Jokingly low financial offer I cannot survive on with cost of living and and a disability. Also refusing to increase the offer based on years of experience and internal raise rates.
If you’ve asked for an accommodation, what happened?
They made it.
If you want to share a great, inspirational, funny, horrific or other story about an experience you have had at any stage in the hiring process, please do so here:
I was immediately offered a position in the first interview with a library. I was in shock and it was a red flag, as the directors did not know anything about me and it seemed they decided to hire me before interviewing. I took the job after asking for a week of consideration time and it turned out to be one of the most toxic, unorganized positions I’d ever had, suffering from immense vocational awe. The director kept saying she prayed to god every night on her knees that I would take the position and that I was a blessing. Two weeks later, they threatened to fire me for establishing healthy boundaries.
At another interview, I was provided a jokingly low offer for the amount of experience I have – from a well respected library. I tried to negotiate, breaking down percentage increases per year of experience but was told they could not meet my request because internally nobody else was paid that much. How much current staff are paid – or are underpaid – should not affect the hiring rate of new staff. HR also informed me that the range was specifically posted already to account for years of experience, which was not put in the posting, and turned out to be a lie as it is the hiring range for every position of that level.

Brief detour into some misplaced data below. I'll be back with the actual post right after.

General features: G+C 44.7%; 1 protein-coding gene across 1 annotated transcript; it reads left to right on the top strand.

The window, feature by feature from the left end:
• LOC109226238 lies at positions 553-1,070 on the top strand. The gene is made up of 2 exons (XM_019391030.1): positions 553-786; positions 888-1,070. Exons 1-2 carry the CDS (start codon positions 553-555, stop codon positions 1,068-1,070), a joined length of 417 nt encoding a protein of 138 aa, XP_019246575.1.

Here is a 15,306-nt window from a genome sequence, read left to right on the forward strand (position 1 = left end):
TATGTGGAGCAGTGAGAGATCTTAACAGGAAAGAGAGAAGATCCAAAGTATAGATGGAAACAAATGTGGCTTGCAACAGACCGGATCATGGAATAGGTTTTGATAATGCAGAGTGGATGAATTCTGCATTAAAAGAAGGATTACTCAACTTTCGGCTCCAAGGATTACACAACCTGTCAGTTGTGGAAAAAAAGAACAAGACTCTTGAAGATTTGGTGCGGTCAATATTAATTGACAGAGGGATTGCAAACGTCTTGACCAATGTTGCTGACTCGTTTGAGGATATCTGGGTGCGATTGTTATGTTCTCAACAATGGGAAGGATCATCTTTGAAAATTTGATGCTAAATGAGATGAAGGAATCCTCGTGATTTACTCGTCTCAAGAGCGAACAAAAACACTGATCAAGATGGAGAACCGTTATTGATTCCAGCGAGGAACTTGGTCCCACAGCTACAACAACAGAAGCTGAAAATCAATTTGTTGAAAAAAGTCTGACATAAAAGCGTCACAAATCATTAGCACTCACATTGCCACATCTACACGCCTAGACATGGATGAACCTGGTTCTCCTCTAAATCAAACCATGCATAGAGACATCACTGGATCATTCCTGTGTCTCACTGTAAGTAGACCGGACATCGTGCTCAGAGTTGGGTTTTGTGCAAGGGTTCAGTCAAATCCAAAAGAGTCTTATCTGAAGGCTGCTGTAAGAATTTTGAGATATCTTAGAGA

What should employers do to make the hiring process better for job hunters?
Post the damn salary and do not inflate it and not expect to meet an applicant’s negotiations.
You and Your Well-Being
How are you doing, generally?
√ I’m somewhat depressed
√ I’m despondent
√ I’m frustrated
√ I’m running out of money
What are your job search self-care strategies?
Crying, calling friends
Do you have any advice or words of support you’d like to share with other job hunters, is there anything you’d like to say to employers, or is there anything else you’d like to say about job hunting?
Attending my state lib conference, almost every library is struggling with retention and toxic management right now. We aren’t alone. One of the best presentations I went to was on managers being trauma informed NOT for patrons, but for their staff. It was incredibly validating. I wish toxic managers, who clearly are unhappy with their jobs, would vacate and let the emotionally empathetic staff take over. It’s also okay to look outside of our field – I have gotten several interviews with nonprofits and have been able to translate my skills accordingly.
Do you have any comments for Emily (the survey author) or are there any other questions you think we should add to this survey?
A survey on librarians leaving the field, why, and where they are going, would be great.
Job Hunting Post Graduate School
If you have an MLIS or other graduate level degree in a LIS field, what year did you graduate? (Or what year do you anticipate graduating?)
When did you start your first job search for a “professional” position (or other position that utilized your degree)?
√ More than six months before graduating with my MLIS/other LIS degree
In relation to your graduation, when did you find your first “professional” position?
√ 18 months to two years after graduating
What kind of work was your first post-graduation professional position?
√ Full Time
Did you get support from your library school for your first job hunt (and/or any subsequent ones)?
Is there anything else you’d like to tell us about searching for or finding your first post-graduation position?
It’s absolutely brutal and soul crushing.